Iran Literature – Modern Age Part I

By | December 16, 2021

With the 16th century classical literature has completed its cycle, and settles into the mechanical repetition of trite themes and motifs. This decline lasted until the 19th century, with the exception of the popular genre of the sacred drama ta‛ziya. As regards the literature of the modern age, 5 periods can be distinguished, linked to the historical-political evolution of the country.


Historically located at the beginning of the nineteenth century, it meant the end of the isolation of the Iran, which opened up to European influences thus creating the premises for a progressive and rapid change in the political-religious structures of cultural life. Literature and men of letters then came out of court circles and many young people were sent to study in Europe (in 1816-17 the first printing press was opened in Tabriz and in 1834 the first newspaper Rūznāme-i akhbār-i wakāyi ‛ ” The gazette appeared in Tehran of events “). The flourishing of the travel relationship genre, of which Nāṣir ad-dīn Shāh himself was the author, favored the spread of prose. The creation of a sort of European-style university (Dār al-funūn «House of the Arts»), inaugurated in Tehran in 1852, allowed the formation of a new intellectual body, as well as favoring the birth of a translation business (works by Voltaire, A. Dumas, F. Fénélon, Molière, D. De Foe etc.) which provided new literary models far from the courtly and traditional style. It is indeed strong in the 19th century. the tendency to simplify the language and style of prose (Qā’im-maqām Farahānī) and poetry (Giandaq’s Yaghmā). For Iran 2005, please check

As for the theater, great attention was paid to ta‛ziya, as well as to the popular tradition of puppet and farce theater. Traditional theater, on the other hand, during the nineteenth century, was influenced by the European model.


It coincides with the years of the first unrest (1890) and with the struggle for the Constitution (1905-11); saw the maximum flowering of the arts in general; political evolution put an end to court poetry, generating a literature close to the events of Iran and Europe. A taste for historical re-enactment and for partly new concepts, such as nationalism, democracy and social problems, was established, as evidenced by the flourishing of the novel genre. Among the first novelists we remember the Azerbaijani Ṭālibūf Ḥāggī Mīrzā ‛Abd ar-Raḥī, who devoted himself above all to the popularization of modern sciences in a more accessible literary form; Zain al-‛Abidīn of Marāgha, who in his novel Siyāḥat-nāme-i Ibrāhīm Beg (“The travelogue of Ibrāhīm Beg”, 1888) describes the deplorable state of the Iran in the time of the Qāgiār. There was also the development of publications, often linked to political and literary circles. Intellectuals supported the struggle for the Constitution in newspapers and periodicals.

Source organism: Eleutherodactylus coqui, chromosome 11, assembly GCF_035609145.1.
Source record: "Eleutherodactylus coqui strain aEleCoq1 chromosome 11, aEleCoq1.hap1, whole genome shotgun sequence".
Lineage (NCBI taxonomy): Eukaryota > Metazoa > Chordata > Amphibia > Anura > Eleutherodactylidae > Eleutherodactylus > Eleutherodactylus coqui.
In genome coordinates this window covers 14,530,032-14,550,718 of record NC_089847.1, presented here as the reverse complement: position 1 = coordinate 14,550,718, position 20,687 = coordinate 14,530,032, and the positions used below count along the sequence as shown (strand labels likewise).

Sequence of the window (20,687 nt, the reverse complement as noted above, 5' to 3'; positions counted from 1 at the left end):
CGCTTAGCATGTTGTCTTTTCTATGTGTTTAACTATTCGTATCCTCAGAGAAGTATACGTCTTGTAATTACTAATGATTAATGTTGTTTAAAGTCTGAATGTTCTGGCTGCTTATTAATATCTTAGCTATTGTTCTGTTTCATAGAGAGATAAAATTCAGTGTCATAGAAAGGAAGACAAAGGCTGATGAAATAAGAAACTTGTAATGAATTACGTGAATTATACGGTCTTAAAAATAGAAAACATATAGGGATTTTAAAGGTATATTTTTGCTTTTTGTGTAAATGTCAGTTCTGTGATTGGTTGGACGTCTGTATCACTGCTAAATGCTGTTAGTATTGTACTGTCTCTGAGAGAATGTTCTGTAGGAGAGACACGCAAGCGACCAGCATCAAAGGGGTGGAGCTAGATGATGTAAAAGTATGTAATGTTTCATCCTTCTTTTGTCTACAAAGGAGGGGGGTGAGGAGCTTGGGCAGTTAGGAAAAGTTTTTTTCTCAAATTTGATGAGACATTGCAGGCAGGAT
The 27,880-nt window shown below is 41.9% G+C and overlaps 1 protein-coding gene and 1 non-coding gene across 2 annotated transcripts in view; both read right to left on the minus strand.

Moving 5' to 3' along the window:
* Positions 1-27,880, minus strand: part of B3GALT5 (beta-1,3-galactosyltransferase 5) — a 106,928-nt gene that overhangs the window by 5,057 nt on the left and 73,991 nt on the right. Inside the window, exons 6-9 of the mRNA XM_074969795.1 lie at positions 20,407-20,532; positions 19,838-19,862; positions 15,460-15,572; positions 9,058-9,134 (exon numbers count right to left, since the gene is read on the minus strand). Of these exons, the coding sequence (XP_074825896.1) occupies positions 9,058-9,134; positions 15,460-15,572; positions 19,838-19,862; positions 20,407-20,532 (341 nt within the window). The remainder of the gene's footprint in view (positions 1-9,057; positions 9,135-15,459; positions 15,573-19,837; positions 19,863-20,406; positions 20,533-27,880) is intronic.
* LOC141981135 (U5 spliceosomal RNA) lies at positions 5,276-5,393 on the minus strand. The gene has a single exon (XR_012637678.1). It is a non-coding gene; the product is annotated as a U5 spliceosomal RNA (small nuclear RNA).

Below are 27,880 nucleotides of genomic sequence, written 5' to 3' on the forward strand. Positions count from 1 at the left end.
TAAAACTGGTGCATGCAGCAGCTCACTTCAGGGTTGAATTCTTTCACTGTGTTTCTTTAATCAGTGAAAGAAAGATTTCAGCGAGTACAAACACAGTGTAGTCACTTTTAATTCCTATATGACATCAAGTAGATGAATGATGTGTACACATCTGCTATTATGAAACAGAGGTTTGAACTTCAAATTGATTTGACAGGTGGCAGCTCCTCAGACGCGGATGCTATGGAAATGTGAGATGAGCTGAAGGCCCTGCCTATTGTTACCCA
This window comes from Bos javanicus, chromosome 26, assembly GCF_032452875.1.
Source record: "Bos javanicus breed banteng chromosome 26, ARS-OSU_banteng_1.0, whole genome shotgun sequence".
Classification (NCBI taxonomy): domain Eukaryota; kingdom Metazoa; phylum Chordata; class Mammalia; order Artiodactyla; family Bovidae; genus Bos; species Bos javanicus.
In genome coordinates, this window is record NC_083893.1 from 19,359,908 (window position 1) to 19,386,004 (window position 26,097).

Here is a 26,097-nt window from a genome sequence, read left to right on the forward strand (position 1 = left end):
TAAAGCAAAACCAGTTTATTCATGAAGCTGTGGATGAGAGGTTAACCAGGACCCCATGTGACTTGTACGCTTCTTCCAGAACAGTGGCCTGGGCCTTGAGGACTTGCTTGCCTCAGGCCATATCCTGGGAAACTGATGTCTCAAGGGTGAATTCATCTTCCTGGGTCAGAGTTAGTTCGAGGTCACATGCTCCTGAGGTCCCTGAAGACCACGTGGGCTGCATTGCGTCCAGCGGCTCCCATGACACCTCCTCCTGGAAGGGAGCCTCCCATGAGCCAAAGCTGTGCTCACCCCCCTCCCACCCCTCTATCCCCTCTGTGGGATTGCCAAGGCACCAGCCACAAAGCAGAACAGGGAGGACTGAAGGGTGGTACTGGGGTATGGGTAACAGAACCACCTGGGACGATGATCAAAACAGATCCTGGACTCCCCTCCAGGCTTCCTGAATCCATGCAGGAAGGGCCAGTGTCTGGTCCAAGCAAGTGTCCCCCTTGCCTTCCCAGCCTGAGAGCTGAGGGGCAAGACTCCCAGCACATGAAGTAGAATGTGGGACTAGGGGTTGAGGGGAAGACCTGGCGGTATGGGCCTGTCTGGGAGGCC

Even the poetic production bent to new formal experiences following two paths: the first saw the classical forms bend to typical contents of the modern age with MT Bahār; it also took on political connotations, as in the case of Abū l-Qāsim Lāhūtī. The second, that of formal renewal, was undertaken by M. Riḍā ‛Ishqī, author of strophic compositions and rhymes strongly influenced by French Romantic and Symbolist poetry.

For the theater of this period, the first performances were in Tabriz (the actors were mostly non-Muslim and the female roles were played by men) and numerous translations of European plays began to spread.


It coincides with the rise to power of the first ruler of the Pahlavī dynasty, Riḍā Shāh (1924-41). In 1921, Giamālzāde’s Yakī būd yakī nabūd (“Once upon a time”) was published, a collection of satires that marked the first real success of a new narrative technique. From the same year is Nīmā Yūshīǵ’s poem Afsāne («The fairytale»), one of the first attempts to create a kind of verse free from any stylistic canon. But the path of poetic experimentalism was hindered by the continuous controversy with the traditionalists and with the followers of classical poetry. Among these stands out M. Iqbāl, the Persian-language author of Giāvīdnāme (“The eternal poem”, 1932). The novel of social content evolved into the novel of manners, characterized now by a journalistic and committed attitude with Dihātī (pseudonym of the writer M. Mas’ūd), now by a politely descriptive approach with M. Ḥigiāzī. But the nationalist government propaganda of Riḍā Shāh, despite the efforts of numerous reformists, took root above all in the historical vein; then proliferated the works with nostalgic tones aimed at the exaltation of the greatness of the Iran pre-Islamic. The writer who best reflects the intellectual torment of an entire generation is Ṣ. Hidāyat: his short story Būf-i kūr (“The blind owl”, 1937) made him the leader of the young emerging prose writers. From the same literary school we remember B. ‛Alawī, author of the novel Ciashmhāyash (“His eyes”, 1952). As for the theater, which has only now been elevated to a literary genre, an innovative vein with satirical tones was established, which however quickly ran out due to government censorship. However, it is in these years (1939) the birth of a training school for actors, Hunaristān-i hunarmandān, and the most representative character is the author-actor S. ‛A. Naṣr.

Iran Literature - Modern Age Part I